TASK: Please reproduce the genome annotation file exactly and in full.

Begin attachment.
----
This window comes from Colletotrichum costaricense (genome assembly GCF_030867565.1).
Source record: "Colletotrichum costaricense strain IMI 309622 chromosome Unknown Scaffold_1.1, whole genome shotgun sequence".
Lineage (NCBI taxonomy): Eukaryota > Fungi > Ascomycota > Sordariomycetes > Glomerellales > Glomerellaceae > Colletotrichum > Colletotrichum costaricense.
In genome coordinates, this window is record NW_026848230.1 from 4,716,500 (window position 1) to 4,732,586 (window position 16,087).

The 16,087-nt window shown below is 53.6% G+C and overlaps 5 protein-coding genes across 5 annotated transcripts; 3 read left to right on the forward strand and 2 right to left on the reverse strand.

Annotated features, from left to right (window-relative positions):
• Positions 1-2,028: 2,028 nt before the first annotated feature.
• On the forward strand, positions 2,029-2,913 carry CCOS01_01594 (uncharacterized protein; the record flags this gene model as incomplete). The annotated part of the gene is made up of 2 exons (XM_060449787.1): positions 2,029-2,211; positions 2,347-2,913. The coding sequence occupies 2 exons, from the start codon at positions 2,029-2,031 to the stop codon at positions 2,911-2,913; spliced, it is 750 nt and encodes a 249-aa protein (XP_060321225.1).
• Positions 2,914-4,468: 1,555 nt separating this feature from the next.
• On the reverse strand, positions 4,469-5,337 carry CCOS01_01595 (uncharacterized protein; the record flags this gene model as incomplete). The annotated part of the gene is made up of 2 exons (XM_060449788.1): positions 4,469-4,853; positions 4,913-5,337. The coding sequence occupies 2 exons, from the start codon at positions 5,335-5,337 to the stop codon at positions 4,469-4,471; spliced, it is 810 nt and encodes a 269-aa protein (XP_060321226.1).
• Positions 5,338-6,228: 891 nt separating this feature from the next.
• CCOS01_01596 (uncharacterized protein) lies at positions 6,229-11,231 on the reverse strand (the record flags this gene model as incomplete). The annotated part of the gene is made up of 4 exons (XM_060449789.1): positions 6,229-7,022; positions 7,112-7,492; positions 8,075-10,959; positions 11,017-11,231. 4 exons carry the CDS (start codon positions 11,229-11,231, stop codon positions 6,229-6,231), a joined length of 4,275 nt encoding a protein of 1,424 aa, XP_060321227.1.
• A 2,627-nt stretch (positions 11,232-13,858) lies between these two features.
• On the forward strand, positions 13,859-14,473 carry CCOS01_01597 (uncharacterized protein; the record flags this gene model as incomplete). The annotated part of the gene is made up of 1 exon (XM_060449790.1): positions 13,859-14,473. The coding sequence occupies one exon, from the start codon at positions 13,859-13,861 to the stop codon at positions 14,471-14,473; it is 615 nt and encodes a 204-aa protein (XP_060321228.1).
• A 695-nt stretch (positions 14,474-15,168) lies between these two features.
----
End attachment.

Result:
This window comes from Colletotrichum costaricense (genome assembly GCF_030867565.1).
Source record: "Colletotrichum costaricense strain IMI 309622 chromosome Unknown Scaffold_1.1, whole genome shotgun sequence".
Lineage (NCBI taxonomy): Eukaryota > Fungi > Ascomycota > Sordariomycetes > Glomerellales > Glomerellaceae > Colletotrichum > Colletotrichum costaricense.
In genome coordinates, this window is record NW_026848230.1 from 4,716,500 (window position 1) to 4,732,586 (window position 16,087).

The 16,087-nt window shown below is 53.6% G+C and overlaps 5 protein-coding genes across 5 annotated transcripts; 3 read left to right on the forward strand and 2 right to left on the reverse strand.

Annotated features, from left to right (window-relative positions):
• Positions 1-2,028: 2,028 nt before the first annotated feature.
• On the forward strand, positions 2,029-2,913 carry CCOS01_01594 (uncharacterized protein; the record flags this gene model as incomplete). The annotated part of the gene is made up of 2 exons (XM_060449787.1): positions 2,029-2,211; positions 2,347-2,913. The coding sequence occupies 2 exons, from the start codon at positions 2,029-2,031 to the stop codon at positions 2,911-2,913; spliced, it is 750 nt and encodes a 249-aa protein (XP_060321225.1).
• Positions 2,914-4,468: 1,555 nt separating this feature from the next.
• On the reverse strand, positions 4,469-5,337 carry CCOS01_01595 (uncharacterized protein; the record flags this gene model as incomplete). The annotated part of the gene is made up of 2 exons (XM_060449788.1): positions 4,469-4,853; positions 4,913-5,337. The coding sequence occupies 2 exons, from the start codon at positions 5,335-5,337 to the stop codon at positions 4,469-4,471; spliced, it is 810 nt and encodes a 269-aa protein (XP_060321226.1).
• Positions 5,338-6,228: 891 nt separating this feature from the next.
• CCOS01_01596 (uncharacterized protein) lies at positions 6,229-11,231 on the reverse strand (the record flags this gene model as incomplete). The annotated part of the gene is made up of 4 exons (XM_060449789.1): positions 6,229-7,022; positions 7,112-7,492; positions 8,075-10,959; positions 11,017-11,231. 4 exons carry the CDS (start codon positions 11,229-11,231, stop codon positions 6,229-6,231), a joined length of 4,275 nt encoding a protein of 1,424 aa, XP_060321227.1.
• A 2,627-nt stretch (positions 11,232-13,858) lies between these two features.
• On the forward strand, positions 13,859-14,473 carry CCOS01_01597 (uncharacterized protein; the record flags this gene model as incomplete). The annotated part of the gene is made up of 1 exon (XM_060449790.1): positions 13,859-14,473. The coding sequence occupies one exon, from the start codon at positions 13,859-13,861 to the stop codon at positions 14,471-14,473; it is 615 nt and encodes a 204-aa protein (XP_060321228.1).
• A 695-nt stretch (positions 14,474-15,168) lies between these two features.